Last year the top service adviser at $3.5-million De Mar Plumbing, Heating and Air-conditioning, in Clovis, Calif., made $60,000. That's about twice the industry average. President Larry Harmon believes if you want your employees to practice great customer service, you've got to pay them for it.

De Mar's 19 "service advisers" (the plumbers and installers) are paid entirely on commission, not by the hour or on salary. The air-conditioning and heating advisers get a 15% base commission on parts sold and labor billed; plumbing advisers get a 20% base commission, since their work is more time-consuming. There's no cap on what the advisers can make.

There are several ways advisers can increase their base commission rate. Whenever they visit a first-time customer, they earn an extra 2% commission. What's more, they get a 2% commission on any subsequent work done for that customer, whether they handle the job or not.

In addition, all service advisers can raise their base pay through a customer-service point system. An unsolicited phone call from a happy customer is worth 250 points; a complimentary letter, 500. If a customer doesn't want a particular service adviser back, Harmon subtracts 500, and so on. Points are also awarded based on telephone surveys; two De Mar customer-service reps call about 400 customers a week with 10 quick questions, such as, Did the service adviser arrive on time? Did he explain our five-year guarantee? The monthly scores are posted in the training room -- the top three scorers are rewarded with a 50% higher sales commission for the month.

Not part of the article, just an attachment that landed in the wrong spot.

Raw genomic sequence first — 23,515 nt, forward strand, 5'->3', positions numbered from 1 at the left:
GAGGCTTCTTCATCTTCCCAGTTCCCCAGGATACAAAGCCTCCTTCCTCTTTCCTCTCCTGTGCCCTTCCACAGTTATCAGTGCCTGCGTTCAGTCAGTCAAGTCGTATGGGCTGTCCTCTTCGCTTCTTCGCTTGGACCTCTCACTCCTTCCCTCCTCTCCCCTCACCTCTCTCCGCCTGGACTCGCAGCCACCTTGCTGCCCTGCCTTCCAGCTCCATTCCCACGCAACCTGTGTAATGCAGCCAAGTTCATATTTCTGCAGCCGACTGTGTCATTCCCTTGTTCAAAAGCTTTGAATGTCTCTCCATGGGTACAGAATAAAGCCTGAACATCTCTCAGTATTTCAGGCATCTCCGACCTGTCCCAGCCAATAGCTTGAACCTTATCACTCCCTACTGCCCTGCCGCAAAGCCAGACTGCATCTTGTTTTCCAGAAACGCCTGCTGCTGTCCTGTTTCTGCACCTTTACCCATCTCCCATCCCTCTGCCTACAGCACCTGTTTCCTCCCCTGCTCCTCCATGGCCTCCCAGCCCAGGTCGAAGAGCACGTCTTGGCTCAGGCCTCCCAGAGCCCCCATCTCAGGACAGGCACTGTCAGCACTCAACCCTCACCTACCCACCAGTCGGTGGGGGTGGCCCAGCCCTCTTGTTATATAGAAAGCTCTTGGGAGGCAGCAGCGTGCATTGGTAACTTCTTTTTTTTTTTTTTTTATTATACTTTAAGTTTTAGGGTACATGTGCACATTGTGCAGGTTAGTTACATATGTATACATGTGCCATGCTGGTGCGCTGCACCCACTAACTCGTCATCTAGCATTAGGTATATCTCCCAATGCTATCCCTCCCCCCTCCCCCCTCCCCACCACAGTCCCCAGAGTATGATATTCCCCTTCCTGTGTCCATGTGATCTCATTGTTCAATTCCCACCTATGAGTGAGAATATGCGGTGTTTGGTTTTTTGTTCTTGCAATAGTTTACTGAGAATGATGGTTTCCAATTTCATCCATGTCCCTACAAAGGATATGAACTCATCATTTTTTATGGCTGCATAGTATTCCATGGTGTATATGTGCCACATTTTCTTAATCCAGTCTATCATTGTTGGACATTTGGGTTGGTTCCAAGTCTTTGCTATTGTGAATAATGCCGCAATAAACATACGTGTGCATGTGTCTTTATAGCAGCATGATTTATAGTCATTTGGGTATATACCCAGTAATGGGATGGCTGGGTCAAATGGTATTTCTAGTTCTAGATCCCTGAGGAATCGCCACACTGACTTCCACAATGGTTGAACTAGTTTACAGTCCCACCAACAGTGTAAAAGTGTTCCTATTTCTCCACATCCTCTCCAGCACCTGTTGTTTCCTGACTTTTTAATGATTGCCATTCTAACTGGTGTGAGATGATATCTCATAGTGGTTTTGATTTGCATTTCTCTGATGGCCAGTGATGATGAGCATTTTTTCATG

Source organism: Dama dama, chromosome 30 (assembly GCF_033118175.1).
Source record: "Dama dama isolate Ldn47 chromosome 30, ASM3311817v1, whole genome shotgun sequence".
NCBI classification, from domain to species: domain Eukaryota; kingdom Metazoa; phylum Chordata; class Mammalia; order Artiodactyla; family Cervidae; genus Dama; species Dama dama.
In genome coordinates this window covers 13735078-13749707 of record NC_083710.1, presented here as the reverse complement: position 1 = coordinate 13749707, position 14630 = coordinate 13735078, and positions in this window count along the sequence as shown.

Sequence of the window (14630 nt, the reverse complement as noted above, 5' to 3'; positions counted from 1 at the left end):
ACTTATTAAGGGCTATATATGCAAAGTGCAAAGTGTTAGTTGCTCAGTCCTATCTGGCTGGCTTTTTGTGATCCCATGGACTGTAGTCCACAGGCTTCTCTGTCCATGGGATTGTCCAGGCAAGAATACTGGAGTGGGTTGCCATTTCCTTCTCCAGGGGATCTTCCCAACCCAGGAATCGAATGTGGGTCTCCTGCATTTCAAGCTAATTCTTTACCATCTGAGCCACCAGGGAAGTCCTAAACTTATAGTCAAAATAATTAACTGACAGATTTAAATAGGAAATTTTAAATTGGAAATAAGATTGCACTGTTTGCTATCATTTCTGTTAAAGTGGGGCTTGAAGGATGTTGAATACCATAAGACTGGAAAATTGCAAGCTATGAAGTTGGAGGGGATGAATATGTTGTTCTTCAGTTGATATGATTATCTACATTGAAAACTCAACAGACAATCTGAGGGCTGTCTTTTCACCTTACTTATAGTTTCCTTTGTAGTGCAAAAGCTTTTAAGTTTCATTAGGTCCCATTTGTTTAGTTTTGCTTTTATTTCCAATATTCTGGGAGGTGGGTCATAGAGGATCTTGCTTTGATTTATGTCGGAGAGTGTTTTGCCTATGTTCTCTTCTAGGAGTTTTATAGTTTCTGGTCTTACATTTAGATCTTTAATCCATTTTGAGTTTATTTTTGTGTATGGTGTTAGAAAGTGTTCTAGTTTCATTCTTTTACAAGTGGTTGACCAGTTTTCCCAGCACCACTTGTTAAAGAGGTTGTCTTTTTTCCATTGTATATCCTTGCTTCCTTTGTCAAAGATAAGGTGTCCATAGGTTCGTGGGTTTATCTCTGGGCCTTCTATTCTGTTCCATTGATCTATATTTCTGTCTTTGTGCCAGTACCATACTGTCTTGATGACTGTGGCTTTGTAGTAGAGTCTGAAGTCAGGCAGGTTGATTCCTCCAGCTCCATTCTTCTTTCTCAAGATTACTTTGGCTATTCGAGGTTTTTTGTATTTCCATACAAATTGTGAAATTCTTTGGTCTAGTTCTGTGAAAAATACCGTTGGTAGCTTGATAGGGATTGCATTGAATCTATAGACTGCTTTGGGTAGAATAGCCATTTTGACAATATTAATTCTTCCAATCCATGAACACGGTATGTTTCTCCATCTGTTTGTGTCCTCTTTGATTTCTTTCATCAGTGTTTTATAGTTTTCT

Low scorers receive more training; only 5% of the advisers are fired. Another 25% quit after a year, when they find they can't make the cut. When Harmon changed his pay plan, in 1988, he paid out 21% more than the prior year's payroll, but revenues rose 45%, to $617,000. They are projected to climb to $4.2 million in 1992. -- Susan Greco

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